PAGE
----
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U.S. Stocks Revival Fakes Out with 1929-Esque Bull Trap Warning

Last Updated September 23, 2020 1:46 PM
Joseph Young
Last Updated September 23, 2020 1:46 PM
  • The U.S. stock market is set to open with a 2% drop after a strong day of recovery on Thursday.
  • Analysts believe the recent upsurge resembles the 1929 Great Depression bull trap.
  • The number of coronavirus cases is still rapidly increasing and there are no clear fundamental factors to support an extended stocks rally.

The U.S. stock market is set to open with a 2% drop  as it pulls back from Thursday’s 1,350-point Dow Jones rally. But, analysts are unconvinced of the stocks recovery, pointing towards the massive bull trap in 1929.

During the Great Depression, the S&P 500 plummeted by more than 34% . In the 48 hours that followed, the U.S. stock market saw an upsurge of more than 18%. Then, in the subsequent 13 days, the S&P 500 fell by another 26%.

Based on the historical data, Crescat Capital portfolio manager Otavio Costa said the recent stock market trend has an eerie resemblance of the Great Depression fakeout.

stock market
A bull trap in the U.S. stock market during the Great Depression in 1929 | Source: Otavio Costa /Twittter

Makings of a big stock market bull trap

Earlier this week, major financial institutions including Bank of America (BofA) predicted an “economic collapse”  in the second quarter of 2020 purely based on the record high unemployment rate in the U.S.

The bank warned that a recession has already hit the U.S., and the number of jobless claims that exceed 3 million  shows the magnitude of the economic shock.

Yet, the U.S. stock market rallied by more than 6% on a single day, with 3.4 million individuals out of the workforce and the number of coronavirus cases rapidly increasing.

Workers in protective gear operate a drive-through COVID-19 mobile testing center on March 13, 2020 in New Rochelle, New York. On March 26, 2020, the United States overtook China for the highest number of confirmed coronavirus cases.  | Source: Spencer Platt/Getty Images/AFP

The coronavirus pandemic, which triggered the steep correction of the Dow Jones, is worsening on a daily basis, and the U.S. overtook China to become the most infected country from the virus on paper.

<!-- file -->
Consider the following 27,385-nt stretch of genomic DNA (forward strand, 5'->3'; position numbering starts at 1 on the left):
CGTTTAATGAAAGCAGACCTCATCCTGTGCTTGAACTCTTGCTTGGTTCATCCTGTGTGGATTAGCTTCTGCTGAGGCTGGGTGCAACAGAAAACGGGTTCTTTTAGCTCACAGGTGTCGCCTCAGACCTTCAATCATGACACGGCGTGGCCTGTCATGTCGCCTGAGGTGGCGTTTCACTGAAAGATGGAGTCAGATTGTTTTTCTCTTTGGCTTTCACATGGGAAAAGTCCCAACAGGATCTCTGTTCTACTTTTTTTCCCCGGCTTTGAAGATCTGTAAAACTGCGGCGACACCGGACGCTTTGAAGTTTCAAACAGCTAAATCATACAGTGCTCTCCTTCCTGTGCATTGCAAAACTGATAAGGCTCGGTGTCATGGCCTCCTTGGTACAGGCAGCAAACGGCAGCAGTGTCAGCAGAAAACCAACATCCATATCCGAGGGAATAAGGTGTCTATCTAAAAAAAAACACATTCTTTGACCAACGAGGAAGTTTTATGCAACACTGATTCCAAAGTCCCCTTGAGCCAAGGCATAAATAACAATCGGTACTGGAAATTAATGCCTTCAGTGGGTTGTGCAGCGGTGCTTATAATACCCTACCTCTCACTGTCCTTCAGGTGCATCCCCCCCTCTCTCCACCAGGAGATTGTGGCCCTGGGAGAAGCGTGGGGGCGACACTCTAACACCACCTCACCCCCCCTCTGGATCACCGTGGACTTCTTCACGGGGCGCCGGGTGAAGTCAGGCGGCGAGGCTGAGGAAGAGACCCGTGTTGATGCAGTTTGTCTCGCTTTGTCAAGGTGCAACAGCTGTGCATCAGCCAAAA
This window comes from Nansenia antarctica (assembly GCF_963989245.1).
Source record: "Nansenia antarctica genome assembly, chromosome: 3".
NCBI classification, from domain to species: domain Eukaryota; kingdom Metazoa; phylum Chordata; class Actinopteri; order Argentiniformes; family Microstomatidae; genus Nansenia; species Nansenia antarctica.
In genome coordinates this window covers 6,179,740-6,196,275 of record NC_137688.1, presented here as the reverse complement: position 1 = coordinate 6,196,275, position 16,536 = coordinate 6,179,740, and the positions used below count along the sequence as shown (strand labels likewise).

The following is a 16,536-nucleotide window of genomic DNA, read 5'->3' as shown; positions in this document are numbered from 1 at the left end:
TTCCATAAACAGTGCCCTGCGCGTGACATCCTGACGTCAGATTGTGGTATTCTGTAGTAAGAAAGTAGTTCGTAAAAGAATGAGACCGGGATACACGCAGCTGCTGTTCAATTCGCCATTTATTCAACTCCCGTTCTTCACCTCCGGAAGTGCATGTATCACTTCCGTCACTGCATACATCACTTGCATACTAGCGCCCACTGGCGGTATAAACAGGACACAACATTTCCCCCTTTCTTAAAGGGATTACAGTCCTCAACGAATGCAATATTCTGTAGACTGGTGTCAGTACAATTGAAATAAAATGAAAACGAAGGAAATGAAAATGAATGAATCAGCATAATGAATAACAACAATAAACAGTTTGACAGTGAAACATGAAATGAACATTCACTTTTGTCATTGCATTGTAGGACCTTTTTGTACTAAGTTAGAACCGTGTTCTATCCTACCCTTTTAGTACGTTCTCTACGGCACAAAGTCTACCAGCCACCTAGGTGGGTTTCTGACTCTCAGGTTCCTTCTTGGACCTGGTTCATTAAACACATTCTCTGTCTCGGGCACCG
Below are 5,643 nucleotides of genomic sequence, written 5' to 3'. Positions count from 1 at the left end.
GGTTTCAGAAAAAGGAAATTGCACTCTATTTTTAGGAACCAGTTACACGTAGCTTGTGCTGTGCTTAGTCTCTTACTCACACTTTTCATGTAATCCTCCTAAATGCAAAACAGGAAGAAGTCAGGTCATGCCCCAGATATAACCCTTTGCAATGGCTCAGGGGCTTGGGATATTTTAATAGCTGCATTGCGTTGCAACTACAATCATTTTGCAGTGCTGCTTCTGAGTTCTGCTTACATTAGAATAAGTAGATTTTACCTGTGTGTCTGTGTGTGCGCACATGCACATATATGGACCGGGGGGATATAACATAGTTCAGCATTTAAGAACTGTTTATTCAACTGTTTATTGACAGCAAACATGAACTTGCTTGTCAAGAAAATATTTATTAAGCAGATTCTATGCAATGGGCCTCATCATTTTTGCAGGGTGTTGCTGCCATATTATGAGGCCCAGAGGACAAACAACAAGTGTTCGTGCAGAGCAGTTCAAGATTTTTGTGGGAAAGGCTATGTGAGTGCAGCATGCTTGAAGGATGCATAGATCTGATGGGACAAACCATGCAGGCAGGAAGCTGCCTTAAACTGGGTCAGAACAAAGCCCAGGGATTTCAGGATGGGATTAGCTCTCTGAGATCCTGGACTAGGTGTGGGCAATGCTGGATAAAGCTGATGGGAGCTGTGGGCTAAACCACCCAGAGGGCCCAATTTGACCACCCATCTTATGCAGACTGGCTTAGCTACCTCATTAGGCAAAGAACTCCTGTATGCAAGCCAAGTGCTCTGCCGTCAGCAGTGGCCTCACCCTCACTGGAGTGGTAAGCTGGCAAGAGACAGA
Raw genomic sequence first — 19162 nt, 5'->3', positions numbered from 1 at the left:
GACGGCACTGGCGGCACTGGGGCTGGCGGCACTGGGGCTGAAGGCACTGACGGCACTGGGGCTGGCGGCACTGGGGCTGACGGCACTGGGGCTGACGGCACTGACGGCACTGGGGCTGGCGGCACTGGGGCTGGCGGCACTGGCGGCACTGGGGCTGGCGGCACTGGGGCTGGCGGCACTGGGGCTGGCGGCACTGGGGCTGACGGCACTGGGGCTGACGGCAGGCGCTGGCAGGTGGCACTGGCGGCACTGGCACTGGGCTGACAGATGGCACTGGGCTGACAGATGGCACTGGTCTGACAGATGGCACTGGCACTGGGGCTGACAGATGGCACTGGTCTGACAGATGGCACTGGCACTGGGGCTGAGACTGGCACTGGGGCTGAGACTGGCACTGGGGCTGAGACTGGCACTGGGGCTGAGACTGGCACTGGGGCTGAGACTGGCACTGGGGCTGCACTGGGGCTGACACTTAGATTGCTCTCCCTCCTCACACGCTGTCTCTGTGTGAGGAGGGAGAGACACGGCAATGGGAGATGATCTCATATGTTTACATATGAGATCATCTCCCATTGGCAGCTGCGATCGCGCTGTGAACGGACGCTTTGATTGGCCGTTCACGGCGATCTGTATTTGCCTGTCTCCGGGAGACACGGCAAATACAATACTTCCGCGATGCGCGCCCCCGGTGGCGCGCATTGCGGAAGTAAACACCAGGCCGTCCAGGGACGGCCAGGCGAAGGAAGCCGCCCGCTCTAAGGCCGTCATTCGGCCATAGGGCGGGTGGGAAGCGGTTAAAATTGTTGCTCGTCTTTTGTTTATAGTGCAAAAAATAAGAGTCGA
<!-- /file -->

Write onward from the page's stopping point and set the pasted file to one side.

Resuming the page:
Strategists have consistently warned that unless the coronavirus outbreak in the U.S. gets contained, there is little basis for the stock market and the economy to rebound from.

If fiscal policy is the sole reason behind the short-term rebound  of the stock market in the past several days, investors predict a high probability of it being a dead cat bounce.

Why did the stock market really recover?

At a technical level, two main factors could have led to an abrupt rally of U.S. stocks: traders with stock market put options taking profits  and short contract holders being squeezed out of their positions.

As seen with Tesla, when asset or an index gets overly shorted , technical indicators begin to demonstrate oversold conditions. It often results in a short squeeze, leading short contract holders to adjust their positions. The squeeze then turns into buying demand, pushing the market upwards.

Apart from the government’s vamped up spending, there is no clear fundamental factors that could trigger a strong stock market upward momentum in the near-term.

Coronavirus has to be contained for market stability

For the stock market to reenter a stable re-accumulation phase, the coronavirus outbreak in the U.S.  has to be contained.

Scientists foresee the coronavirus pandemic peaking over June to August, as the summer heat decreases the strength of the virus .

But, unlike China, the U.S. is not able to take extreme precautionary measures to stop the virus from spreading in a short period of time.

For that reason, the recovery from the coronavirus pandemic in the U.S. could be delayed by several weeks.

The stock market resuming a bull market trend—a 20 percent upsurge from recent lows—at a time wherein uncertainty towards coronavirus is heading towards its peak is not fundamentally driven.